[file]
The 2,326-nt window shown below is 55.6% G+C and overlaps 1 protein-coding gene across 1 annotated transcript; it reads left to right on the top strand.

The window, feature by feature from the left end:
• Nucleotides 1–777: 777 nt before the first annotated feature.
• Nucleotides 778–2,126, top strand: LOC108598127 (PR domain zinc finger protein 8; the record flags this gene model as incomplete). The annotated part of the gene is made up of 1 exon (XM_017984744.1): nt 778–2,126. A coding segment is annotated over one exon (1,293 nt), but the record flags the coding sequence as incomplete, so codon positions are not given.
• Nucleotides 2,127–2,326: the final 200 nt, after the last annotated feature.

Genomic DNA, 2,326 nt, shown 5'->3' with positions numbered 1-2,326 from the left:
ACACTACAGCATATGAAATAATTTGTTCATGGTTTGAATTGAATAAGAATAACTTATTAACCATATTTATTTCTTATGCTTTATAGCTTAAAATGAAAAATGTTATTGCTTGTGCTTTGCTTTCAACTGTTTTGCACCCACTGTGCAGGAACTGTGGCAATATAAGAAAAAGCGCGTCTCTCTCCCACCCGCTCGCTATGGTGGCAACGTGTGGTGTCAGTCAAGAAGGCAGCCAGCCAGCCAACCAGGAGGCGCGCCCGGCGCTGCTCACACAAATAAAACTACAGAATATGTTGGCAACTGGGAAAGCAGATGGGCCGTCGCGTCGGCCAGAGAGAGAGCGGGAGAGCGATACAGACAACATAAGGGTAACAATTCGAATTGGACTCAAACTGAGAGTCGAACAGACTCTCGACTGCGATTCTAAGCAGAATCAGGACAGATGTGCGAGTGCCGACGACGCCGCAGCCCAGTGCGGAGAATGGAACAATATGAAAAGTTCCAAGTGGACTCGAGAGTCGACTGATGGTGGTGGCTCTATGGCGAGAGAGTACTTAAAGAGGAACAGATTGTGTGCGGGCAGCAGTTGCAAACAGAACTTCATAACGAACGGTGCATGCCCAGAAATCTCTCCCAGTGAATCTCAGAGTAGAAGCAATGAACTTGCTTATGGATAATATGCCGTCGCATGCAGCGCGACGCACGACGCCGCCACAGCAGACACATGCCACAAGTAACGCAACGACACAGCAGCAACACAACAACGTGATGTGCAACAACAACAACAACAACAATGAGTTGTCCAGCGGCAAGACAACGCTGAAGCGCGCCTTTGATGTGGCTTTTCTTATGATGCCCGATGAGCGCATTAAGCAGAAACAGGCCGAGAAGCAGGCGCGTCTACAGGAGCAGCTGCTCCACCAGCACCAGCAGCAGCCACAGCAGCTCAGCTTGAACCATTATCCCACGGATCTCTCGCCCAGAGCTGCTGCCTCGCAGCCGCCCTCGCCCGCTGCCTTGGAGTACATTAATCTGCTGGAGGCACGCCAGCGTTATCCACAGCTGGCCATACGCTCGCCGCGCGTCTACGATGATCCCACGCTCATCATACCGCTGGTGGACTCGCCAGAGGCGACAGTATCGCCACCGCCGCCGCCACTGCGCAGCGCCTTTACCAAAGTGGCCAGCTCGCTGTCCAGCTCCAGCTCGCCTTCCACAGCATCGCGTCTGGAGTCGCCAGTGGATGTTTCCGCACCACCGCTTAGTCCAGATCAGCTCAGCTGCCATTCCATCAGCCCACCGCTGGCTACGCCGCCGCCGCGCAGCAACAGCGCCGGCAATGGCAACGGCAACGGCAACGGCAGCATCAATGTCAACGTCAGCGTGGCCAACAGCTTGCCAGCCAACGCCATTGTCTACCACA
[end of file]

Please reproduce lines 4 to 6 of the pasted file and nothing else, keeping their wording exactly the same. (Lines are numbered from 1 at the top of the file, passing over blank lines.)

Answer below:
• Nucleotides 778–2,126, top strand: LOC108598127 (PR domain zinc finger protein 8; the record flags this gene model as incomplete). The annotated part of the gene is made up of 1 exon (XM_017984744.1): nt 778–2,126. A coding segment is annotated over one exon (1,293 nt), but the record flags the coding sequence as incomplete, so codon positions are not given.
• Nucleotides 2,127–2,326: the final 200 nt, after the last annotated feature.

Genomic DNA, 2,326 nt, shown 5'->3' with positions numbered 1-2,326 from the left: